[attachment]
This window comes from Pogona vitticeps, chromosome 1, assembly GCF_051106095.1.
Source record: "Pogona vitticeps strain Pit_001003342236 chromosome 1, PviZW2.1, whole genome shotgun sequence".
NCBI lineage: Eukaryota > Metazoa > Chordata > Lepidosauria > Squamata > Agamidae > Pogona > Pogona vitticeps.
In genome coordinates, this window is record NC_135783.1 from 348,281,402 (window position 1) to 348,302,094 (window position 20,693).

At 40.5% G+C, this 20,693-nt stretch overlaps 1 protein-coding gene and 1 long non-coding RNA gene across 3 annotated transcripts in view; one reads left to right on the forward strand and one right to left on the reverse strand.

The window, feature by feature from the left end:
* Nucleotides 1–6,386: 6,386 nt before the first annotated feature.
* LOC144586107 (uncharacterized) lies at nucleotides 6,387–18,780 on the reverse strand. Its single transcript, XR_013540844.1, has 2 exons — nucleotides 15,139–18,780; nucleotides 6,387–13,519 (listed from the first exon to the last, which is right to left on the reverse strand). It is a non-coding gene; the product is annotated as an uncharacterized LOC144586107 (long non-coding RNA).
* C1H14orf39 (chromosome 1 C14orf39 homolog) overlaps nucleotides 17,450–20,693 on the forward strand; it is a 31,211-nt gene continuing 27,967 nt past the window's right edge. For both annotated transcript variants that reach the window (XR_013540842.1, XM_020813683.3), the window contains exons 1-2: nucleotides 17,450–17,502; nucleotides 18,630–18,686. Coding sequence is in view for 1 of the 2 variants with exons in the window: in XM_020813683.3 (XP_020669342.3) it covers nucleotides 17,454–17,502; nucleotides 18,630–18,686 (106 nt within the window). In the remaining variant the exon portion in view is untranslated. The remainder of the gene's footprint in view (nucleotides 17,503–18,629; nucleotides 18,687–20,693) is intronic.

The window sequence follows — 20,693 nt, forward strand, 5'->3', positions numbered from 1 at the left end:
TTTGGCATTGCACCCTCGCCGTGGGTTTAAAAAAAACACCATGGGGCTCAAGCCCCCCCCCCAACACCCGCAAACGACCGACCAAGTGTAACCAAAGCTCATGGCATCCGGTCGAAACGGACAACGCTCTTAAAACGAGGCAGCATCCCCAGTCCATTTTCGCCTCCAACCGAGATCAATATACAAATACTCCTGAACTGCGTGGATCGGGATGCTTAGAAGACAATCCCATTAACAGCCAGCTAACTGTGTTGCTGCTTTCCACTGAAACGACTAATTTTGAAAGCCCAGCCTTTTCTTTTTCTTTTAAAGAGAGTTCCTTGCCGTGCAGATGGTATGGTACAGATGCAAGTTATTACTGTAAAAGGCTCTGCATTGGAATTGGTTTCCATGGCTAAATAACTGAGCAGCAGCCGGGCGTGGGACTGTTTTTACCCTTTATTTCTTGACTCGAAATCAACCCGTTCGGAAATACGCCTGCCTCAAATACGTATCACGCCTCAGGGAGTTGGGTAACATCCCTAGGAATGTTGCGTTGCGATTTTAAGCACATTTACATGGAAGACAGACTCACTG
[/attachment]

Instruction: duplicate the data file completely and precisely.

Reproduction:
This window comes from Pogona vitticeps, chromosome 1, assembly GCF_051106095.1.
Source record: "Pogona vitticeps strain Pit_001003342236 chromosome 1, PviZW2.1, whole genome shotgun sequence".
NCBI lineage: Eukaryota > Metazoa > Chordata > Lepidosauria > Squamata > Agamidae > Pogona > Pogona vitticeps.
In genome coordinates, this window is record NC_135783.1 from 348,281,402 (window position 1) to 348,302,094 (window position 20,693).

At 40.5% G+C, this 20,693-nt stretch overlaps 1 protein-coding gene and 1 long non-coding RNA gene across 3 annotated transcripts in view; one reads left to right on the forward strand and one right to left on the reverse strand.

The window, feature by feature from the left end:
* Nucleotides 1–6,386: 6,386 nt before the first annotated feature.
* LOC144586107 (uncharacterized) lies at nucleotides 6,387–18,780 on the reverse strand. Its single transcript, XR_013540844.1, has 2 exons — nucleotides 15,139–18,780; nucleotides 6,387–13,519 (listed from the first exon to the last, which is right to left on the reverse strand). It is a non-coding gene; the product is annotated as an uncharacterized LOC144586107 (long non-coding RNA).
* C1H14orf39 (chromosome 1 C14orf39 homolog) overlaps nucleotides 17,450–20,693 on the forward strand; it is a 31,211-nt gene continuing 27,967 nt past the window's right edge. For both annotated transcript variants that reach the window (XR_013540842.1, XM_020813683.3), the window contains exons 1-2: nucleotides 17,450–17,502; nucleotides 18,630–18,686. Coding sequence is in view for 1 of the 2 variants with exons in the window: in XM_020813683.3 (XP_020669342.3) it covers nucleotides 17,454–17,502; nucleotides 18,630–18,686 (106 nt within the window). In the remaining variant the exon portion in view is untranslated. The remainder of the gene's footprint in view (nucleotides 17,503–18,629; nucleotides 18,687–20,693) is intronic.

The window sequence follows — 20,693 nt, forward strand, 5'->3', positions numbered from 1 at the left end:
TTTGGCATTGCACCCTCGCCGTGGGTTTAAAAAAAACACCATGGGGCTCAAGCCCCCCCCCCAACACCCGCAAACGACCGACCAAGTGTAACCAAAGCTCATGGCATCCGGTCGAAACGGACAACGCTCTTAAAACGAGGCAGCATCCCCAGTCCATTTTCGCCTCCAACCGAGATCAATATACAAATACTCCTGAACTGCGTGGATCGGGATGCTTAGAAGACAATCCCATTAACAGCCAGCTAACTGTGTTGCTGCTTTCCACTGAAACGACTAATTTTGAAAGCCCAGCCTTTTCTTTTTCTTTTAAAGAGAGTTCCTTGCCGTGCAGATGGTATGGTACAGATGCAAGTTATTACTGTAAAAGGCTCTGCATTGGAATTGGTTTCCATGGCTAAATAACTGAGCAGCAGCCGGGCGTGGGACTGTTTTTACCCTTTATTTCTTGACTCGAAATCAACCCGTTCGGAAATACGCCTGCCTCAAATACGTATCACGCCTCAGGGAGTTGGGTAACATCCCTAGGAATGTTGCGTTGCGATTTTAAGCACATTTACATGGAAGACAGACTCACTG